As a worker, knowing your skills and talents will help you excel by seeking out and performing in a role that fits your strengths. Knowing yourself requires more than a general sense of intuition about your abilities – it also takes rigorous assessment.The following steps can help you identify what you have to offer.Find out what drives youA majority of millennials say purpose is a priority in their career. This is important to know in assessing, because where there is passion, the drive to succeed, learn and improve follows. Ask yourself what you would do if a paycheck wasn’t on the line. Nurture this curiosity and desire to explore new things, which translates into Learnability, and continual improvement.Identify what’s not workingOn the opposite spectrum, you should identify what you don’t like doing at work, or even if you hate your job. This is likely to be correlated with poor performance. Is the problem to do with your tasks and responsibilities? Or is your low job satisfaction more to do with a difficult boss or coworker? If the problem is your duties, try taking a career assessment questionnaire or seeking out the help of a career consultant. These can help you identify roles in other industries that you may not have considered. If the problem is your boss, you may solve the issue by transitioning to to another department or into another role within the organization.Seek outside perspectiveYou may feel like you know yourself better than anyone else, but you’re not necessarily the most objective evaluator of your own skills. Instead, you can view yourself through the eyes of an employer by taking a professional skills or personality assessment and leverage the results to identify your strengths. Similarly, you can find a career coach to help you better understand your value to employers. Finally, ask your boss, a co-worker, or trusted friend to provide you with feedback.In the end, knowing where you excel – and where you fall short – requires a blend of both introspection and external help and input. Knowing where your true talent lies will help nurture and grow where you have the most potential, and where you can thrive right now.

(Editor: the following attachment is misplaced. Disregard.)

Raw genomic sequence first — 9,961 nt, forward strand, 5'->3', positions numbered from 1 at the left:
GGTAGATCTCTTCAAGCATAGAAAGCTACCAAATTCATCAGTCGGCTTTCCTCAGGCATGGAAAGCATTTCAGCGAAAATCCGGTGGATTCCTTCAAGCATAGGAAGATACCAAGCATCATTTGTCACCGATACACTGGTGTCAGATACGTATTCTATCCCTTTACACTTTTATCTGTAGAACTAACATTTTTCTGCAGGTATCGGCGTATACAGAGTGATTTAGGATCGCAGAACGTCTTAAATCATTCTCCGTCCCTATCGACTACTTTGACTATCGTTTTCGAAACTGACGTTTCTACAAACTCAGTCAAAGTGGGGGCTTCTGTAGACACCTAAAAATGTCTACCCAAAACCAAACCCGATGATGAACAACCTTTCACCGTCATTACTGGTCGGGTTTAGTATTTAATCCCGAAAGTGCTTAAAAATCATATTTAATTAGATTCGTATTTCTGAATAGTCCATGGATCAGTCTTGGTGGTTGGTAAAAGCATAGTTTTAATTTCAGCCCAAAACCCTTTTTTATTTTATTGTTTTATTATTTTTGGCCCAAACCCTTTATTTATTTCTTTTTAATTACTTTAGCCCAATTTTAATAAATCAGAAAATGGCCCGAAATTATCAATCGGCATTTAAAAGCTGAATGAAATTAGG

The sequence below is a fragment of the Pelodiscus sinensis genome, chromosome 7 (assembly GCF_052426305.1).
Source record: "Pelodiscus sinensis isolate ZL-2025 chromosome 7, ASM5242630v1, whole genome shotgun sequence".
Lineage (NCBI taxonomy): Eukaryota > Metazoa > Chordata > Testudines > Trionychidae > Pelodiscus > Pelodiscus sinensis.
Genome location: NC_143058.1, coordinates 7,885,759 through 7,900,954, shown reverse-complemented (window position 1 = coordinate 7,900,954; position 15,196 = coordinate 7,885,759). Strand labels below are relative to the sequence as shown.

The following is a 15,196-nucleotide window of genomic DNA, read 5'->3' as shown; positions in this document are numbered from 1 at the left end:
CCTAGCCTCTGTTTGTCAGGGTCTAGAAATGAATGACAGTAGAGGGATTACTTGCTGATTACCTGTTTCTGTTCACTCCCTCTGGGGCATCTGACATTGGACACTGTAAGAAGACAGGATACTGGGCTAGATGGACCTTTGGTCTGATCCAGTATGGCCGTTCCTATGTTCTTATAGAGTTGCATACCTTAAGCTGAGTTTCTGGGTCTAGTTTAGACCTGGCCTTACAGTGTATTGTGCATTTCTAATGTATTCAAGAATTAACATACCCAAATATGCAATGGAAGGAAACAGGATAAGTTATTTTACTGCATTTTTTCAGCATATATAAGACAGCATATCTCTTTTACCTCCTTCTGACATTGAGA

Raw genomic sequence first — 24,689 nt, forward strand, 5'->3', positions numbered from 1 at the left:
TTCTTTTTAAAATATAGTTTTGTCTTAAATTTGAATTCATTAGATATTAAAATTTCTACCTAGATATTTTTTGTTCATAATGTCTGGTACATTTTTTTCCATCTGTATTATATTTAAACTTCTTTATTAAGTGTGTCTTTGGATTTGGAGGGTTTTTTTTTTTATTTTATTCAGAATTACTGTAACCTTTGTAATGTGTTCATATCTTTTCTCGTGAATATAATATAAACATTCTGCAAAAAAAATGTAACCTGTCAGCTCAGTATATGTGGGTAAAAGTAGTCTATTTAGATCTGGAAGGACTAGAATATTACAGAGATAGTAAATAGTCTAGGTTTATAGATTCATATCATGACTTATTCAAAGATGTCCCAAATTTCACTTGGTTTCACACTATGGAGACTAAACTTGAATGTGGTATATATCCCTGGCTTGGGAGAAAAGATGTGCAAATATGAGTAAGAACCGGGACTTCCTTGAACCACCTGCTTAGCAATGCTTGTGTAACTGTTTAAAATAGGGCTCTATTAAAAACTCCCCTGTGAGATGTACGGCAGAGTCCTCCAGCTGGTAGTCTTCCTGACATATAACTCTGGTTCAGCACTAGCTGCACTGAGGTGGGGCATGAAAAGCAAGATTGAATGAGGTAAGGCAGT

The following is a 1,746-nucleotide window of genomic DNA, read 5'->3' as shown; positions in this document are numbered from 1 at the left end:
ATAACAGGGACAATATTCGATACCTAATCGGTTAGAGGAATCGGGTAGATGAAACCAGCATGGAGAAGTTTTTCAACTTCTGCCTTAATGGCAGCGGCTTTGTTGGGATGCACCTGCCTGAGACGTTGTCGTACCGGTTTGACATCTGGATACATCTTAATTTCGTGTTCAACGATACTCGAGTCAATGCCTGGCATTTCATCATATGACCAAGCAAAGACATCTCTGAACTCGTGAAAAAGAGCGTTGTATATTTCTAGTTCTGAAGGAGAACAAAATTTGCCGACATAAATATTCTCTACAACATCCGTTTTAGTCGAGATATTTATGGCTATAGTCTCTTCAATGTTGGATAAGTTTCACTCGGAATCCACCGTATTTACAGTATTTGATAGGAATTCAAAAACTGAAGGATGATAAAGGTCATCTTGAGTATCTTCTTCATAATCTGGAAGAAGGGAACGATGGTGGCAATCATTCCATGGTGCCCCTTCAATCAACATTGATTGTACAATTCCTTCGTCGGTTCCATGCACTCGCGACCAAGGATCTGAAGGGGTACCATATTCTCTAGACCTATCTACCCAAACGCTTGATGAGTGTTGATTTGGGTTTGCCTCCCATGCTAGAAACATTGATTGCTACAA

How To Network Effectively When Working Remotely
Networking doesn’t need to be only in person with coffee, lunches or mixers. With creativity and resolve, connecting meaningfully with others can be done remotely and across geographic and time zone differences. If you’re stuck at home, here are ways to expand and network effectively. Be mindful when selecting a mentorFor many in the next generation, mentorship is key to gaining a foothold for their career and life. A mentor could be someone in proximity in the workplace or at a professional organization. But if the relationship starts out through a digital connection, more thought can be put into the right match, rather than simply convenience. A university alma mater, your current workplace or a professional organization can help match with a mentor that aligns with your interests, needs and personality. Spend time planning who could be your best mentor during this time. Connect with “loose ties” Research has shown that while we rely on our strong ties in our everyday lives, but it’s our weak ties (also called an “open network”) that help make leaps when it comes to finding new roles. Because weak ties are farther removed, they know about opportunities we aren’t likely to know about. By identifying and reaching out to valuable connections that you don’t know as well, you can extend your open network dramatically. Join social groups at workIf the only time you interact with colleagues is on projects and conference calls in meetings, it’s going to be hard to build friendships. Instead, carve out niches for friendship at work by joining social groups, which can also take the form of Teams/ Zoom happy hours, Facebook groups for hobbies and other shared interests. Use reconnection as networking Networking doesn’t always have to take place in person or with people you don’t know. In fact, networking is often more powerful when it’s cumulative, and not just a one-off encounter the first time you meet someone. Networking can also mean reconnecting with former colleagues and sending notes of appreciation, congratulations on work anniversaries, or other virtual ways to stay in touch. Start writing on a blog or LinkedIn article One of the most effective ways to build a network beyond your immediate contacts is to start a professional blog on a topic of your expertise, make connections, show thought leadership and get feedback. Here are tips on how to launch a blog and grow your following.It’s less overwhelming when you start to break down the end goal into smaller, individual parts of a routine. Tackle the above categories one by one, and you’ll be able to build on the momentum of each to accelerate the size of your network.
Recruiting Terms Every Job Seeker Should Know